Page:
The above is the question that the US Department of Defense is asking itself, courtesy of a new Defense Science Board Task Force chaired by Jacques Gansler. I wrote about the issue in a news analysis published this week in Flight International. I've posted an excerpt below, and you can read the full story here.
Taking an "off-the-shelf" aircraft and adapting it for a new military role was supposed to be the cheap and easy alternative to designing an all-new platform.
So, in accord with the mantra "faster, better and cheaper", US military services since 2001 have often turned to off-the-shelf derivatives of commercial and military aircraft to satisfy new and emerging requirements for a wide range of missions, including scout and utility helicopters, VIP transports, surveillance aircraft and aerial tankers, to name but a few.
The results, however, have proved disappointing. Far from removing cost and schedule risks, procurements based on off-the-shelf aircraft and similar equipment have led to some of the most expensive acquisition fiascos for the US military over the last decade.
Examples range from aborted efforts, such as the ERJ-145-based aerial common sensor (ACS) or the 767-400ER-based E-10A, to multi-billion dollar development fiascos, as endured by the EH101-based VH-71A presidential helicopter and the Bell 407-based ARH-71A armed reconnaissance helicopter.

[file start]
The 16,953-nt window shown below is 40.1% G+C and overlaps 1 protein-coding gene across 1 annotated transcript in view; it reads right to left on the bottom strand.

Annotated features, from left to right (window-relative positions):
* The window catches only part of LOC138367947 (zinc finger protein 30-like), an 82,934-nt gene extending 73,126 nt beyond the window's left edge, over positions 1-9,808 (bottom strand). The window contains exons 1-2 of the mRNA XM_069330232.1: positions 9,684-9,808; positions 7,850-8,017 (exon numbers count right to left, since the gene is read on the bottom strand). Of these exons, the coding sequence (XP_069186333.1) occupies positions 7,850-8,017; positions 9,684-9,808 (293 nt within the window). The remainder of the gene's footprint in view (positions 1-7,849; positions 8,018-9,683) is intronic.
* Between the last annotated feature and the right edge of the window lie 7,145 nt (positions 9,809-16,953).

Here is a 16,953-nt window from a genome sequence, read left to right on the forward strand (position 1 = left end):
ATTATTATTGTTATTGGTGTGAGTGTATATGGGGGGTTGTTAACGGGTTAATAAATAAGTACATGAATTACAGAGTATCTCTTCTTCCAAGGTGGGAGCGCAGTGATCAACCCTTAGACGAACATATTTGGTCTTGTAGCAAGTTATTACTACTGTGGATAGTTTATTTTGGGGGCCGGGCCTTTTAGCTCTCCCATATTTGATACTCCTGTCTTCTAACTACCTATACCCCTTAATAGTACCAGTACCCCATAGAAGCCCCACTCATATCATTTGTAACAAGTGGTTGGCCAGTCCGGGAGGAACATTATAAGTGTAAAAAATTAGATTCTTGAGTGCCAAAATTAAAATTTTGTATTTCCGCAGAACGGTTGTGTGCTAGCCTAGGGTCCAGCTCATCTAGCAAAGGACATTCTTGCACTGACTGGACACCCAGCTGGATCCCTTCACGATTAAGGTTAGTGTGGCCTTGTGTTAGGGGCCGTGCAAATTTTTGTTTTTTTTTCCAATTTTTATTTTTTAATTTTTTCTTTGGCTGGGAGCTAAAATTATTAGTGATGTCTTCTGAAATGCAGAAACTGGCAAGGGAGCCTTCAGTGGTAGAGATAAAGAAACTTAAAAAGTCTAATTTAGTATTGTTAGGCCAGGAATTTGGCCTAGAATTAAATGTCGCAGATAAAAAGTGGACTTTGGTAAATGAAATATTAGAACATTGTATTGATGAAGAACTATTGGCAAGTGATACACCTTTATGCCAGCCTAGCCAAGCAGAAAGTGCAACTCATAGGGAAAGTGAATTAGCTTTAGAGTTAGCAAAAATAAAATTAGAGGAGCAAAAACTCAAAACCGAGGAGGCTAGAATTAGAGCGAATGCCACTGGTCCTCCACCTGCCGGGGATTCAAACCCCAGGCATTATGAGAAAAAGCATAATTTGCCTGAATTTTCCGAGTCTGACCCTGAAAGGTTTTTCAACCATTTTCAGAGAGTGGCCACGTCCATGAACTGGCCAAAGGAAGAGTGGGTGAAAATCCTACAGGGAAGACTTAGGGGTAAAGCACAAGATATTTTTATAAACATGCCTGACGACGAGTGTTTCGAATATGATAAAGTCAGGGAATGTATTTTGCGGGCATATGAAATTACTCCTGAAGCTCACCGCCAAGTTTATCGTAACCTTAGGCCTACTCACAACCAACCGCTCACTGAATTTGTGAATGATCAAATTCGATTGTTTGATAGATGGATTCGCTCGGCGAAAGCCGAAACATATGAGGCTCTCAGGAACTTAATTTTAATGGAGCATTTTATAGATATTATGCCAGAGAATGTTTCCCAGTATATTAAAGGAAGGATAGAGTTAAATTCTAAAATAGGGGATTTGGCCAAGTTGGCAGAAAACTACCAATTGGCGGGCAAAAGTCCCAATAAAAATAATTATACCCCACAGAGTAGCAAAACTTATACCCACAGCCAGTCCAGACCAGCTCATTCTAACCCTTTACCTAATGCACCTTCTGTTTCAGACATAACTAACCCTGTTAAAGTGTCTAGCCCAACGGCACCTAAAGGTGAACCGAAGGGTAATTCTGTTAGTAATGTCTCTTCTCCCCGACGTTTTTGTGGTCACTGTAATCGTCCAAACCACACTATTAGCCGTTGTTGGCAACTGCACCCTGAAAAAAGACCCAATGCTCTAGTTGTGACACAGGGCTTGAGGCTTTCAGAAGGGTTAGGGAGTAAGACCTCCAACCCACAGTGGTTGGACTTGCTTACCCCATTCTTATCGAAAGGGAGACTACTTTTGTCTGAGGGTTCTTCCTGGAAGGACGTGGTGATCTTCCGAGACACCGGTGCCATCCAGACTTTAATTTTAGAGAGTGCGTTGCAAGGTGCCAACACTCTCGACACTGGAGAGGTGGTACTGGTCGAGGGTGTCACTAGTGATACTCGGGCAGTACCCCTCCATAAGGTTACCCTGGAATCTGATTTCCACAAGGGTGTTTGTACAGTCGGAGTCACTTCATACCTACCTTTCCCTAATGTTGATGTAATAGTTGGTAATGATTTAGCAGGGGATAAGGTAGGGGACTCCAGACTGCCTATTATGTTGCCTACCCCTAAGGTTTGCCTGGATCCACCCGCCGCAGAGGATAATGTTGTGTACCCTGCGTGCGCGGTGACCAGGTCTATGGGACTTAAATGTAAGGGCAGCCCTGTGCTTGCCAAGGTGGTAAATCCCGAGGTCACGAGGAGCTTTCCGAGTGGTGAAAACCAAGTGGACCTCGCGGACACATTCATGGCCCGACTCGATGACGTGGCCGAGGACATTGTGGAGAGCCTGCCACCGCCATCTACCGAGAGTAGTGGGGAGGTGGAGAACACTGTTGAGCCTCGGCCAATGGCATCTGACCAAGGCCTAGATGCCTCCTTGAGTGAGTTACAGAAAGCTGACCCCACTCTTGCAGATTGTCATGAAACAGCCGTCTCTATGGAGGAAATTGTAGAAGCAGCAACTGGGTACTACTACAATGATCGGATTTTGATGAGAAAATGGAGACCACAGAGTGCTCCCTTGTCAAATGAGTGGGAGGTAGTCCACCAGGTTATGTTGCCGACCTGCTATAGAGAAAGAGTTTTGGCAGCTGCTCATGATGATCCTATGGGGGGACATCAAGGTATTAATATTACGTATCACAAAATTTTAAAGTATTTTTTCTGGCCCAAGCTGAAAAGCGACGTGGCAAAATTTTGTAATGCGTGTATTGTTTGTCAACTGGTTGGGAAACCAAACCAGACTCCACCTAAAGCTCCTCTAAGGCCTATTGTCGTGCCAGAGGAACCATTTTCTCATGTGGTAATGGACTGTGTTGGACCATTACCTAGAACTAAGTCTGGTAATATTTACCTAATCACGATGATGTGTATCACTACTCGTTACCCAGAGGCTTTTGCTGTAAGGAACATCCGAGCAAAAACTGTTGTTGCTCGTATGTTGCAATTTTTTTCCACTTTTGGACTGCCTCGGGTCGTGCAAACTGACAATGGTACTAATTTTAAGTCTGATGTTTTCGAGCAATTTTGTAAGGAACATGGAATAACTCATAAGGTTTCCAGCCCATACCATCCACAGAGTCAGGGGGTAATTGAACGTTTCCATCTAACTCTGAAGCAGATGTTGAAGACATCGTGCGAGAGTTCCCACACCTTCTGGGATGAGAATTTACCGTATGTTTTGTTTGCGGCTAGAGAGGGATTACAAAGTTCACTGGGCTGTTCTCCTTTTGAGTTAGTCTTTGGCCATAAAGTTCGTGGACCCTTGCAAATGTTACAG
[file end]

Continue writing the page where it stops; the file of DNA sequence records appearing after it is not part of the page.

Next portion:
Despite the dubious track record, off-the-shelf alternatives remain popular. A pending contract for an unmanned maritime surveillance aircraft, as well future procurements for new signals intelligence fleets, are all expected to rely on platforms originally designed to perform a different role.
Jacques Gansler, a former US undersecretary of defense for acquisition, technology and logistics (ATL), has been recruited to help solve the Department of Defense's problem.
"A lot of the older systems also had the same characteristics" as today's off-the-shelf aircraft programmes, Gansler says, adding: "We've just got a collection now of bad stories."
Current ATL chief John Young has tapped Gansler to chair a task force aimed at evaluating the reasons why acquisition programmes based on off-the-shelf equipment often fail or face costly delays.